Thursday, August 23, 2007
The Speech No One Makes on Iraq
The speech or response that we never hear would have the following elements:
--A clear acknowledgement that Americans are not willing to devote the time, resources or personnel that would be needed to engage in a truly transformative occupation (and accept the costs, especially in casualties);
--That many of the problems that face Iraq are beyond America's ability to solve and may be increasingly beyond our ability to influence;
--That we need to adopt what a senior Indian official once told me was the Indian approach to fighting terrorism: contain and manage, with a long-term goal of shrinking the space in which such groups can operate--which means adopting a tactical approach to combating Al-Qaeda and related groups;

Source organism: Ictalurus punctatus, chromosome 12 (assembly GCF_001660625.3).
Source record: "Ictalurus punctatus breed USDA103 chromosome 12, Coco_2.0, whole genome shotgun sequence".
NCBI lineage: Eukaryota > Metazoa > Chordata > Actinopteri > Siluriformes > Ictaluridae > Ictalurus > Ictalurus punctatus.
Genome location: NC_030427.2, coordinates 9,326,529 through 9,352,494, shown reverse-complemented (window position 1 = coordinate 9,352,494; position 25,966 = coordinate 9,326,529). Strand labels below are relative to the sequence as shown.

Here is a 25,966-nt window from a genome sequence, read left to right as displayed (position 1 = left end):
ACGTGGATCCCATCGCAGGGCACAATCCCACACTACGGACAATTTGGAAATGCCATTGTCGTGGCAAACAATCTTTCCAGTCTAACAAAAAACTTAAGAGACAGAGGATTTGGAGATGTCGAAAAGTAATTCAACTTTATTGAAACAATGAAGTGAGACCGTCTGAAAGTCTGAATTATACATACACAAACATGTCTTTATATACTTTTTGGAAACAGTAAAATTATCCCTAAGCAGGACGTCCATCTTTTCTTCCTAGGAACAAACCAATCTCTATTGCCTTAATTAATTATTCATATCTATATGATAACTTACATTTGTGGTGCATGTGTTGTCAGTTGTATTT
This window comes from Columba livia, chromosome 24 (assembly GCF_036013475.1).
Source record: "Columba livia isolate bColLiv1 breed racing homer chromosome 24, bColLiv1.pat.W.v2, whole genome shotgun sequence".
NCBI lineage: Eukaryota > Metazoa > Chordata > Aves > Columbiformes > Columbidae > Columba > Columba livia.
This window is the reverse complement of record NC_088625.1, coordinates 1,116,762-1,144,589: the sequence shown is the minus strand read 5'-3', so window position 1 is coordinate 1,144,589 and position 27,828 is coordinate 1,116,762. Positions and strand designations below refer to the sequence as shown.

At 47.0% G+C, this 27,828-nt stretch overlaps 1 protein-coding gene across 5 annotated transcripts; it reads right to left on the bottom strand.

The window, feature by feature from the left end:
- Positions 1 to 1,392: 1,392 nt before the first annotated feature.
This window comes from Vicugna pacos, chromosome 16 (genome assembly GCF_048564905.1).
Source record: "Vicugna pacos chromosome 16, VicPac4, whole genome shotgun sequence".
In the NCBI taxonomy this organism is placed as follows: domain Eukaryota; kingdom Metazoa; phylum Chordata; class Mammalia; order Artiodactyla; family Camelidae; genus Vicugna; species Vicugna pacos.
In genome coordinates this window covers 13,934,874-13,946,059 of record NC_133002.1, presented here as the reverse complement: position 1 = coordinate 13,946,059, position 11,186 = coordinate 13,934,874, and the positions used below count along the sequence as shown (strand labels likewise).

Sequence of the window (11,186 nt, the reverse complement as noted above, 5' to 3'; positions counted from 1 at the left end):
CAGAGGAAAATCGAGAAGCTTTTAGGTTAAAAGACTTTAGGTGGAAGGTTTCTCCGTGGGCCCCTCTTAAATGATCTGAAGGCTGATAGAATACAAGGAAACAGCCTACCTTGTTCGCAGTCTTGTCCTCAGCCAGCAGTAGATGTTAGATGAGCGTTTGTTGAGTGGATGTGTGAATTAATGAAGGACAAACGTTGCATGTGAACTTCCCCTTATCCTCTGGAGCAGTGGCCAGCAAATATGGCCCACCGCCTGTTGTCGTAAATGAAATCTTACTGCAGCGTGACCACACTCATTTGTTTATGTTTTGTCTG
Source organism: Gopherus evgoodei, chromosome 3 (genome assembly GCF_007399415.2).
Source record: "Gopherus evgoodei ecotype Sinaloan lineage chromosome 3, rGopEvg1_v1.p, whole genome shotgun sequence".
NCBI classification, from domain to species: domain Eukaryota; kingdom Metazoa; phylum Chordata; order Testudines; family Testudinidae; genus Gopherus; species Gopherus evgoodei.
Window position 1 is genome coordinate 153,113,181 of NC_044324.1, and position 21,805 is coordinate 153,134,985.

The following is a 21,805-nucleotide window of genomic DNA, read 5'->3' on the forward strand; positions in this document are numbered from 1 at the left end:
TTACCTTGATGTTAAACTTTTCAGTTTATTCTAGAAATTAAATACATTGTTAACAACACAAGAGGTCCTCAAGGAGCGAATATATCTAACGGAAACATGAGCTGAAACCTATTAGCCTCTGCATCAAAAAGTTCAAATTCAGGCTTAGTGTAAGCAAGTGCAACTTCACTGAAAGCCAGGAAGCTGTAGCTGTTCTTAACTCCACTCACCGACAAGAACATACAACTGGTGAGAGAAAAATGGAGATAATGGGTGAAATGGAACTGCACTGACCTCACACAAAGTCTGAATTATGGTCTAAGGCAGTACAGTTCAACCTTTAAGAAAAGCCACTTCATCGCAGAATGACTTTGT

--Which in turn means that we can't fix every broken area in the world and that, yes, Al-Qaeda will try to find places in which to operate.
--So an Iraq policy needs to be grounded in what is achievable and more importantly needs to be something that can endure a change in administrations.
On the fifth anniversary of 9/11, Alexis Debat and I wrote:
American political culture, however, which increasingly allows parochial interests to preclude the development of a hierarchy of priorities, and our habit of thinking only in terms of two- and four-year election cycles make the emergence of a long-term counter-terrorism policy supported by political consensus a chimera. 9/11 produced no equivalent to the Truman moment. Congress, in particular, has shown little inclination to recognize that an effective counter-terrorism program not only requires putting politics aside, but also making choices and setting priorities with only partial and incomplete information and with finite resources.
Nothing in the latest round of speechifying on Iraq seems to rise to this standard.